The following post is by guest-author Parrish Miller.


The defense of “intellectual property rights” necessarily requires empowering government to regulate and control the use of real property. I can own a computer, printer, ink, and paper, yet thanks to intellectual property law, I am prohibited from combining my property as I see fit. No one is deprived of their life, liberty, or property by my action of printing content, yet under the theory of intellectual property, doing so is criminalized.

Another glaring problem with the concept of intellectual property is that it allows artificial scarcity to be created through the initiation of force against those who duplicate an idea even when no damage is sustained by the original.

Hans-Hermann Hoppe, in “A Theory of Socialism and Capitalism” states the following: “[O]nly because scarcity exists is there even a problem of formulating moral laws; insofar as goods are superabundant (‘free’ goods), no conflict over the use of goods is possible and no action-coordination is needed. Hence, it follows that any ethic, correctly conceived, must be formulated as a theory of property, i.e., a theory of the assignment of rights of exclusive control over scarce means. Because only then does it become possible to avoid otherwise inescapable and unresolvable conflict.”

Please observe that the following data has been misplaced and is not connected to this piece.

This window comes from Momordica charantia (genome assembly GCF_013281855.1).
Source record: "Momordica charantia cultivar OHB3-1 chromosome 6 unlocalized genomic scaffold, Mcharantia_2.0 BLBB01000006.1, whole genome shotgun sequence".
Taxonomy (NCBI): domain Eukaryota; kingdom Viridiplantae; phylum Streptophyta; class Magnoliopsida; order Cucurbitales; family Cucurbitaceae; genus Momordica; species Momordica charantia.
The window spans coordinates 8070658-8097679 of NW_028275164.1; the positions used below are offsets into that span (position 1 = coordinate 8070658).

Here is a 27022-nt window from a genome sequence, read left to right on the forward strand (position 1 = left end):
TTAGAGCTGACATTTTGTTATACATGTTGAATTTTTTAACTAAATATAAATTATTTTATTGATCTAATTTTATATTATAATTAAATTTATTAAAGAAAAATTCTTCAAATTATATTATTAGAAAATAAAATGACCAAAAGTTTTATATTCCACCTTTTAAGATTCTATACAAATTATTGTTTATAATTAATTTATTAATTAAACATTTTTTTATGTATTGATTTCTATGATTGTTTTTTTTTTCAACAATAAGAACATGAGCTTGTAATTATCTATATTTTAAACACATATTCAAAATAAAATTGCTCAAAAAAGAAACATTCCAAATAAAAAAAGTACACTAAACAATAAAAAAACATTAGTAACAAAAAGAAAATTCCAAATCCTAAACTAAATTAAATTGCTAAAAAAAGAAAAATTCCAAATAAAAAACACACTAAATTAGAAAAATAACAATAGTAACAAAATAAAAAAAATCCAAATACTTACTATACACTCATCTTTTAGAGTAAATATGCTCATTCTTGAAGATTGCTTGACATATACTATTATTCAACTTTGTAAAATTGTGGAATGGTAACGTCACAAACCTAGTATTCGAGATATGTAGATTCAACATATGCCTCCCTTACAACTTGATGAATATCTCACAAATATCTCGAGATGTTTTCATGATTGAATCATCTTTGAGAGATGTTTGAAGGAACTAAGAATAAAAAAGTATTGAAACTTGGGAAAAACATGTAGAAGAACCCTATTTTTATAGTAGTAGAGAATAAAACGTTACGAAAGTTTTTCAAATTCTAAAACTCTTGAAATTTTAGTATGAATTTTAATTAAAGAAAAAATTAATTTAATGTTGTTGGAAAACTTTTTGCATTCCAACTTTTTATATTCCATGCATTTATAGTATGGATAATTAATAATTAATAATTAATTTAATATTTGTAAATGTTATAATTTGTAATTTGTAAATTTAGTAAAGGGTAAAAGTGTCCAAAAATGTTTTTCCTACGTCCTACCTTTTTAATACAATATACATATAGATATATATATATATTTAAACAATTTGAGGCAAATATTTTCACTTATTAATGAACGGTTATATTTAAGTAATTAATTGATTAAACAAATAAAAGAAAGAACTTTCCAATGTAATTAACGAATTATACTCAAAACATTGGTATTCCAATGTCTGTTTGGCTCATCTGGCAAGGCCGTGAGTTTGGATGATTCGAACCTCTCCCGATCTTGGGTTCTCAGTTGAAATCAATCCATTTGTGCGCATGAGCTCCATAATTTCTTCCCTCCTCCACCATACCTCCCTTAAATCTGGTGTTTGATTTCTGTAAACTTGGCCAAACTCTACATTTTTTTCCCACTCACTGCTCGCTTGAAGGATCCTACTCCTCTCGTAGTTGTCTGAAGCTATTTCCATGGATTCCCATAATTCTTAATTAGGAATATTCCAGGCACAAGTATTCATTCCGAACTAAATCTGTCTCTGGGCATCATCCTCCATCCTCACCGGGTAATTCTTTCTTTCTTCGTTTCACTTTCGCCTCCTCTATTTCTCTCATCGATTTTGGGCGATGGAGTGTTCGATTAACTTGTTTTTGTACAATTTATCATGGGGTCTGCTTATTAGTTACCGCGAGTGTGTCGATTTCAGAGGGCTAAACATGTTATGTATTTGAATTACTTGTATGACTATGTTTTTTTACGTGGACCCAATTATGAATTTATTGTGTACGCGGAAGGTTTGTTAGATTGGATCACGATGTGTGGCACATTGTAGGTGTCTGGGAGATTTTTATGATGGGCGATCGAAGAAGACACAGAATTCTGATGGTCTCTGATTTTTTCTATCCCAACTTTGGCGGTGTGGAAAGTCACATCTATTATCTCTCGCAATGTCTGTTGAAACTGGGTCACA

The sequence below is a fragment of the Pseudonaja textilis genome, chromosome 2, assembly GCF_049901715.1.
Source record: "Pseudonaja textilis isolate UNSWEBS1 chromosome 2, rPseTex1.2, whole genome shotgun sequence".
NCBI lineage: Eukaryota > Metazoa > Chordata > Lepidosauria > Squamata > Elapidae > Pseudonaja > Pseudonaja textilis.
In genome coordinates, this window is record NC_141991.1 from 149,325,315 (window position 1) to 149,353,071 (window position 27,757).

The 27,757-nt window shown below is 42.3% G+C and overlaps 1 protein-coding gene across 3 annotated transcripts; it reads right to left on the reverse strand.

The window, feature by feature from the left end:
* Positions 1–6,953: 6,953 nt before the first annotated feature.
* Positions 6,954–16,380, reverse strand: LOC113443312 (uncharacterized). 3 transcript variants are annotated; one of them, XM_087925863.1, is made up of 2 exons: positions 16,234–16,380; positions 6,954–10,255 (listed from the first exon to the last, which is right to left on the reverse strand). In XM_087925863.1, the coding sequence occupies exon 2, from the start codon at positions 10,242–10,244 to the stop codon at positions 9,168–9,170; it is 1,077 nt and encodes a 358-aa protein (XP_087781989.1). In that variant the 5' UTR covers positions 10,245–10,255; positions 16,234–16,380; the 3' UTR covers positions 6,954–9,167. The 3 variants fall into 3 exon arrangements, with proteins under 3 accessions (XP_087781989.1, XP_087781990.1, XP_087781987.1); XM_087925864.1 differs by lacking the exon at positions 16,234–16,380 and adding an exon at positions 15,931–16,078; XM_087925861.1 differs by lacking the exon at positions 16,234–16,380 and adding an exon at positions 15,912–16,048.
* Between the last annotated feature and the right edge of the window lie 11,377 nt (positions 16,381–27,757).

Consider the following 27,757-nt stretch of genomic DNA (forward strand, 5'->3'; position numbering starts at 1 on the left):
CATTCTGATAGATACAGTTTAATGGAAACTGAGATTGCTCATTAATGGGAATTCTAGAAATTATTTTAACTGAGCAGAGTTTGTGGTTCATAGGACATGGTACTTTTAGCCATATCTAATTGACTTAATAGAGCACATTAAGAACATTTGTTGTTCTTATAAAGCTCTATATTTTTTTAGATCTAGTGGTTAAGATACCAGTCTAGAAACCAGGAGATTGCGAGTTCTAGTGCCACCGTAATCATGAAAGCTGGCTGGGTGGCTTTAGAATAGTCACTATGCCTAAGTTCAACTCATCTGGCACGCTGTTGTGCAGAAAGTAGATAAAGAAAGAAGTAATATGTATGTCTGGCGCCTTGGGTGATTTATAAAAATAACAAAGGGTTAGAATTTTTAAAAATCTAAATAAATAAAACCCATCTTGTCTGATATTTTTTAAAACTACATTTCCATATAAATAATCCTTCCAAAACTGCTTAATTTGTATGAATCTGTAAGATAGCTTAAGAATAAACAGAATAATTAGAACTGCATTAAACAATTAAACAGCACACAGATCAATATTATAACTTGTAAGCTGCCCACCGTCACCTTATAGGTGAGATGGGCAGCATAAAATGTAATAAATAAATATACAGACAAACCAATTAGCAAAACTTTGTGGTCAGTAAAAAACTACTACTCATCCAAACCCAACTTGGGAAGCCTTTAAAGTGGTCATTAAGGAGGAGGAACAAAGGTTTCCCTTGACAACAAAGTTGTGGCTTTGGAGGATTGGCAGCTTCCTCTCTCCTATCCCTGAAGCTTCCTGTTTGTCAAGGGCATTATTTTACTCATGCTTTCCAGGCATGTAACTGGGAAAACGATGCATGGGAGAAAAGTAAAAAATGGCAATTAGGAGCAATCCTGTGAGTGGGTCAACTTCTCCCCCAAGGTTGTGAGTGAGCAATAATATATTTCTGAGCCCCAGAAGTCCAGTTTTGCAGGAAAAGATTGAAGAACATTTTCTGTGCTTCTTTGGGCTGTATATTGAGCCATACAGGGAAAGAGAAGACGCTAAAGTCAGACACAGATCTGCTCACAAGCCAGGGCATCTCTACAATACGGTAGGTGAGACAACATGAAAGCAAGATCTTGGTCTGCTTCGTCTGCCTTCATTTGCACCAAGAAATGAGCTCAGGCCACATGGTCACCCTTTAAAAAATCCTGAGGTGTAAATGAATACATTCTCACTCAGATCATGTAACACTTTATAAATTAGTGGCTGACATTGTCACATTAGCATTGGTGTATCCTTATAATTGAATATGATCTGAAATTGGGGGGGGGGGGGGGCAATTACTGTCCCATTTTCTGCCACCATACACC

The concept of intellectual property rejects actual scarcity as a prerequisite for ownership and attempts to impose artificial scarcity in order to prevent goods from becoming superabundant. No examples of intellectual property can be observed in nature (unlike real property) and it must be recognized that the concept is one of social engineering. It is assumed by some (falsely in my opinion) that government protection of an unnatural monopoly on information must be maintained in order to incentivize productive research and invention, but this theory ignores the vast amount of research and development that has occurred in the open-source sector.

Even if there is a utilitarian argument for protecting intellectual property, doing so necessarily requires violating the natural real property rights of individuals and invariably leads to a police state that resorts to invasive spying in its attempts to ferret out those who choose to copy and paste rather than pay for permission to recreate information. I know that I’m probably in the minority on this one, but I can’t square the concept of intellectual property with libertarian ethics and the non-aggression principle.